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I have a bungalow house built in the early 1930's. It is in remarkable condition and has been well maintained. In the last few weeks a few cracks have shown up in the ceiling. There is an upstairs but I see no water damage and the area above the cracks is a crawlspace with nothing really in it. My wife has suggested tape, spackle, and paint for the repair. The cracks are ~1/16" wide now but run most of the length of the ceiling from the back wall towards the front (about 13' of a 16' wide room).

Is the tape, spackle, paint method effective? I do not want to spend $500 on a contracter for something i can do myself in 20 min of effort, but I also do not want to throw up a quick fix if it is something that really needs a greater fix. Any suggestions?

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Yes that method is effective, and would save a whole bunch of money. But, it sounds like there is something else going on here. A crack that wide and long does not just show up one day after 70 years unless something serious is happening. If the cracks had been there since the house settled, then I would say to just repair the drywall. –  Tatton Chantry Jul 28 '11 at 14:54
    
@tatton - I dont think i would say that it just showed up. It was a little crack a year ago. It did just grow from a little shadow crack of mostly the same length to a concern in the last few days. My hunch is it has to do with some serious weath fluxations (60-110) in 2 days. –  Chad Jul 28 '11 at 14:56

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If the cracks have appeared recently and are still growing (in length and number) then this potentially indicates something serious.

Before you attempt any repair - which is perfectly possible using the method you outline - get someone in to have a look so see what might be causing them.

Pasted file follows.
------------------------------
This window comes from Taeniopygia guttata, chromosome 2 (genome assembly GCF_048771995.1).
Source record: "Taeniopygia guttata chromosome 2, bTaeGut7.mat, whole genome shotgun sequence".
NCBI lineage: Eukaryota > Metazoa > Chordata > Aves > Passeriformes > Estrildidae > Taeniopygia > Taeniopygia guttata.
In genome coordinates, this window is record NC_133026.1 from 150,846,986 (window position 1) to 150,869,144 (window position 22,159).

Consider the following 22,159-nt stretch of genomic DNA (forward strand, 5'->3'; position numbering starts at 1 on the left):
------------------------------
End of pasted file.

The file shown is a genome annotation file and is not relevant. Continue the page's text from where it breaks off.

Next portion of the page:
Have you put anything up in the crawlspace recently, or taken anything out?

Have you had an unusually wet or dry spell? This will change the ground conditions possibly causing the house to move which in turn could cause the cracking.

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Yes it turned very dry and hot, followed by a cool day and back to very hot and dry. –  Chad Jul 28 '11 at 14:59
    
@Chad - it seems a bit quick but the ground could have dried out causing it to shrink. I'd get someone to look at it before doing anything. Just in case. –  ChrisF Jul 28 '11 at 15:04
    
Well seeing as you are thinking the same thing with out actually seeing it as I was with seeing it that is probably the right call. –  Chad Jul 28 '11 at 15:10
    
I did want to update that yest it was semi-serious the plaster was no longer attached to the lathe above. We were able to get it down before it fell on someone unexpectedly. While it made a mess no one was hurt but my wallet. –  Chad Aug 11 '11 at 16:56

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